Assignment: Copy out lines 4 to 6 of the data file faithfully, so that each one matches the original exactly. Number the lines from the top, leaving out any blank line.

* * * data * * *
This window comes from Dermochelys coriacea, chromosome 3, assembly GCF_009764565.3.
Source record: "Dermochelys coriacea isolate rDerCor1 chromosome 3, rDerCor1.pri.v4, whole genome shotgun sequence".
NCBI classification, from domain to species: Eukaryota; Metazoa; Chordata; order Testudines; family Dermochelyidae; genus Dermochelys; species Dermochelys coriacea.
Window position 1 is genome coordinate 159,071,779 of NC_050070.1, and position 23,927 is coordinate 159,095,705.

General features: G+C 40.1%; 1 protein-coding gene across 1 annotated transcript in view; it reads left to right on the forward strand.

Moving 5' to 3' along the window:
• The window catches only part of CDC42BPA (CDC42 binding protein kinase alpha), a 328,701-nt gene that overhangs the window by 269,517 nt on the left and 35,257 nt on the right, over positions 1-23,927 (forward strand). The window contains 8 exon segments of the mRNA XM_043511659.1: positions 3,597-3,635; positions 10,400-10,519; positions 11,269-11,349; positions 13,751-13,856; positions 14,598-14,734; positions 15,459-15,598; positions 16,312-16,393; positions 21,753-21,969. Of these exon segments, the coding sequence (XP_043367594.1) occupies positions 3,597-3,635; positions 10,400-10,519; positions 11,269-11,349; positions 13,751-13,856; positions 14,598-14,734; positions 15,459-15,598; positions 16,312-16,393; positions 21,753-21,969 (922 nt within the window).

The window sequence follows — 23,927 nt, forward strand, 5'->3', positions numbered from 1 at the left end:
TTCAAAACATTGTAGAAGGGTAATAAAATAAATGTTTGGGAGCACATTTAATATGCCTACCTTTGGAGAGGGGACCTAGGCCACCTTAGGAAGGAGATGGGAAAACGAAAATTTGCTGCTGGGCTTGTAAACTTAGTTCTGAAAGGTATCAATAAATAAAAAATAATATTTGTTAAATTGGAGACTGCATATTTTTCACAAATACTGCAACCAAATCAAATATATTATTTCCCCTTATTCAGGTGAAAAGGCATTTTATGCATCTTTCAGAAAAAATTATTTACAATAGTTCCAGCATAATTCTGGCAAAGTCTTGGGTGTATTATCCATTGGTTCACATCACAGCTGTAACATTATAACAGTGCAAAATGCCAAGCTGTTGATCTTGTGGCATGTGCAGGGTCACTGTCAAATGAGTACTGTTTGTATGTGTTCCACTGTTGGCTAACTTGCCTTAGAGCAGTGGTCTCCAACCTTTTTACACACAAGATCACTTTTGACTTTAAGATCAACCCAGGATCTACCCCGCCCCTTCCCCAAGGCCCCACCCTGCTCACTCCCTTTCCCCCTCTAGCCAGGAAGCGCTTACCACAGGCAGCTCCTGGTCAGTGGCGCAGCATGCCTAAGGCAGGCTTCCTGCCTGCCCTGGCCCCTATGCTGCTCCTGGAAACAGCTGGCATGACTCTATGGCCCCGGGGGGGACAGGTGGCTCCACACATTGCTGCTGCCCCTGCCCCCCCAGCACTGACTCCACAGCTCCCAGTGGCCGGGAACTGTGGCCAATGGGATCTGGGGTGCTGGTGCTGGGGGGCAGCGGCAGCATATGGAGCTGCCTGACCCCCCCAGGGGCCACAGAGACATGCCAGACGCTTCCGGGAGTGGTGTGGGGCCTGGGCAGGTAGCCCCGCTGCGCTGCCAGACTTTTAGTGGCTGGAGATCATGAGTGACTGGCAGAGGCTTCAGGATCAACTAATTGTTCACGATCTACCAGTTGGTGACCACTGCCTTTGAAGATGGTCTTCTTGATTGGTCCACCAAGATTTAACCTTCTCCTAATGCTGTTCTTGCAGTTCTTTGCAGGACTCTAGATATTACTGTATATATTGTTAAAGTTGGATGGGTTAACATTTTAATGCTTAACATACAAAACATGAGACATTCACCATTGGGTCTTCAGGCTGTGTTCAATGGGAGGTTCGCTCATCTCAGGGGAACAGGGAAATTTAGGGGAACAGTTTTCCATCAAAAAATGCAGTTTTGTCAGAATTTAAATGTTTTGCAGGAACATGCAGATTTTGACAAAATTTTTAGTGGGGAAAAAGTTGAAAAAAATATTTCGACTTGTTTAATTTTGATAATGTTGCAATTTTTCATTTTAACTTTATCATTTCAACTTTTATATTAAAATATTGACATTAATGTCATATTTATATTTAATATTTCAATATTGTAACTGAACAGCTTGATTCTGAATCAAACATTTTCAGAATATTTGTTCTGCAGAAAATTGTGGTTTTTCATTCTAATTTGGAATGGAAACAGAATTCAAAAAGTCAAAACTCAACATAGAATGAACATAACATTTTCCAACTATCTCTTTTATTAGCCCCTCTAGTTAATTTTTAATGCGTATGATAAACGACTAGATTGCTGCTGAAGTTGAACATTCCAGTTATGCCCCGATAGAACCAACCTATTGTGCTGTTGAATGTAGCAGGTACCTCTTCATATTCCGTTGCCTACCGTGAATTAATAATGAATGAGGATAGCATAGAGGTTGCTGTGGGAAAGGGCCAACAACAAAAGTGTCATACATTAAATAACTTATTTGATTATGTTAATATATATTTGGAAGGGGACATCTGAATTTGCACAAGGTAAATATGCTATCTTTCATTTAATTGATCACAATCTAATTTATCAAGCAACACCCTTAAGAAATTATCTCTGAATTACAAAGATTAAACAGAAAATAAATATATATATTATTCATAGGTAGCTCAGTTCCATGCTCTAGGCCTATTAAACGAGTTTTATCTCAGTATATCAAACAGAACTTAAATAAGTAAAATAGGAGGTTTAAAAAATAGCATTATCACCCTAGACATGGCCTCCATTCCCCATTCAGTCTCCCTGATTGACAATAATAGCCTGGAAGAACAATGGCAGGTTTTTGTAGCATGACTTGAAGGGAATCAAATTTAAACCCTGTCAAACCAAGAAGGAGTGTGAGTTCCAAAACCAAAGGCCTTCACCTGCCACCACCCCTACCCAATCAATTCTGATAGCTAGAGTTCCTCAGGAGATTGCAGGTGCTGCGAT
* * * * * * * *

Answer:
Window position 1 is genome coordinate 159,071,779 of NC_050070.1, and position 23,927 is coordinate 159,095,705.

General features: G+C 40.1%; 1 protein-coding gene across 1 annotated transcript in view; it reads left to right on the forward strand.

Moving 5' to 3' along the window: